Recently, one “important-looking (restaurant) manager type“ at the elite Bangalore Club dared to speak above his pay grade and confront the president of the Editors Guild of India regarding a dress code violation. Pained by the indignity, senior “journalist sir” aptly responded with an op-ed bemoaning the colonial hangover at elite country clubs and highlighting a national crisis of “traditional Indian attire” being belittled in favor of “western attire”.
While defending the humble, overpriced FabIndia handloom kurtas, journalist sir did not hold back any punches aimed at letting the insignificant restaurant manager know his place! To be honest, the restaurant manager had it coming. First, he failed to recognize the presence of a Padma Bhushan recipient journalist, and then he goes on to talk back? What was he even thinking! Just because he finally made enough moolah to buy “a seriously ill-fitting uniform”, did he forget that he was a mere employee of the clubhouse?
Being fully aware of his stature as journalist par excellence and founder/Editor-in-Chief of an online news site, for a moment journalist sir even “pretended to look contrite” hoping that his magnanimous gesture will take care of the situation. When that did not work, he invoked the holy “national dress” argument! Sure, who and what defines the national dress of a culturally diverse country like ours maybe unclear, but the imbecile of a manager should have figured the gravitas of the situation when he heard the word “national”! And such brazen attacks on the fragile egos of the rich powerful men of this country cannot go unpunished!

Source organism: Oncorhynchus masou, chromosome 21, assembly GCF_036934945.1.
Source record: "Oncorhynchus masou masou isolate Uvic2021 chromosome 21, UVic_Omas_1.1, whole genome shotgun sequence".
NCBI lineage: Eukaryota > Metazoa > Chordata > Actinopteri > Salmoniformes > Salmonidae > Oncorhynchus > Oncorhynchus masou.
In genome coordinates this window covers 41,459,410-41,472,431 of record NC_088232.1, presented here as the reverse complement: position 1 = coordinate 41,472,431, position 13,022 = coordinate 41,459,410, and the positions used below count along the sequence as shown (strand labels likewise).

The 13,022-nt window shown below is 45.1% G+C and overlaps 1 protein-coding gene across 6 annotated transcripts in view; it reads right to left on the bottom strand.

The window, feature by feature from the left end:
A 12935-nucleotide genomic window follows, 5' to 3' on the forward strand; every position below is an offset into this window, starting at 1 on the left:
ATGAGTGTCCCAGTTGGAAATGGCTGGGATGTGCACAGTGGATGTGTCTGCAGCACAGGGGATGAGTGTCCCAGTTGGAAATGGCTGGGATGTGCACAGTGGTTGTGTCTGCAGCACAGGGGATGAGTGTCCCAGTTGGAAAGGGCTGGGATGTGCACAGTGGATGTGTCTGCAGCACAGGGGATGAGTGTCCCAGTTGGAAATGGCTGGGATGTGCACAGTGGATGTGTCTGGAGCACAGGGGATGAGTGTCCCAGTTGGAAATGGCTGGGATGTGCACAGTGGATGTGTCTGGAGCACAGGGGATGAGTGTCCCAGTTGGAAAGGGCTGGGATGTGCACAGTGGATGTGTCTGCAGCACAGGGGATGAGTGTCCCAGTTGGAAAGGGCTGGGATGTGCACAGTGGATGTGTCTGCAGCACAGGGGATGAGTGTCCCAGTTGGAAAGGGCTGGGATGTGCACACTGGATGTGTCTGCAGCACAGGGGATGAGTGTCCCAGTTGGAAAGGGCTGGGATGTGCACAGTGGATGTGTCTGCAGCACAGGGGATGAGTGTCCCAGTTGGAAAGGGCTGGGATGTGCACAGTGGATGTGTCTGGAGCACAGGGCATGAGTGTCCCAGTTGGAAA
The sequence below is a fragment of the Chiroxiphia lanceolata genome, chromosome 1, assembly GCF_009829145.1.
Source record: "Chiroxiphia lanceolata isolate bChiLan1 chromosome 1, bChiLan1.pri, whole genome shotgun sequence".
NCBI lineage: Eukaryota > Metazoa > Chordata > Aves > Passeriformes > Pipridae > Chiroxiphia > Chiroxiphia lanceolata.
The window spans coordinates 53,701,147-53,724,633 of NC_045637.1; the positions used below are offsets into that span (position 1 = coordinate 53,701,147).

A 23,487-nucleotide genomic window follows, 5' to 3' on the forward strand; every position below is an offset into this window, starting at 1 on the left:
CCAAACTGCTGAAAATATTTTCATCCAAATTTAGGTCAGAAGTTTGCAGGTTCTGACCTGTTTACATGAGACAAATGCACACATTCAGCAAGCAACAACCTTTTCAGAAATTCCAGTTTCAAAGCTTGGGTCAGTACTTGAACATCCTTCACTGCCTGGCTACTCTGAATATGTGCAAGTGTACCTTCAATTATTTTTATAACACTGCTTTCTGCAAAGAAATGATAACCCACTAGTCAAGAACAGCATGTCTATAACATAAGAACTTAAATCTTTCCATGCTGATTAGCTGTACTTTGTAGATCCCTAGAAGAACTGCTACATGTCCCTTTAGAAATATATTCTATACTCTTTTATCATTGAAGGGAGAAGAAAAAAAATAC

The experience was soo traumatic that it brought back memories of every other time when journalist sir’s privilege was even remotely challenged. It was a sum total of three experiences, which was already three more than anything a man of journalist sir’s reputation can tolerate. Of course, when the incidents happened in White man’s universe, journalist sir obliged and followed the prescribed dress code. But that is no reason to cast aspersions on the integrity of his arguments on dress code/elitism in India. After all, journalist sir knows the caste hierarchy all too well – White man, followed by caste/class privileged Indian Savarnas, and then the rest of the world. So when the staff of a storied Mumbai restaurant took on journalist sir for a dress code violation, he immediately resorted to a “friendly argument” which quickly reestablished the world order. It is safe to assume that the “friendly argument” is the bourgeoisie’s eloquent English version of “tu jaanta hai mera baap kaun hai?”
In between showing his contempt for the restaurant manager and exalting the understated fashion sense represented by FabIndia kurtas, journalist sir does take time to slide in a product placement for a designer friend. Makes sense! If you are taking time and energy to critically mock a country club employee’s uniform which looks like – “something (you) had bought from (your) kid brother (employed) in a shaadi waala band”, why not use the opportunity to advertise another elite friend’s Rs.75,000 and upwards bandh-galas. For keeping up the tradition of India’s historically privileged castes/classes helping their likes to profit from the misery of the disenfranchised, journalist sir deserves a hat tip!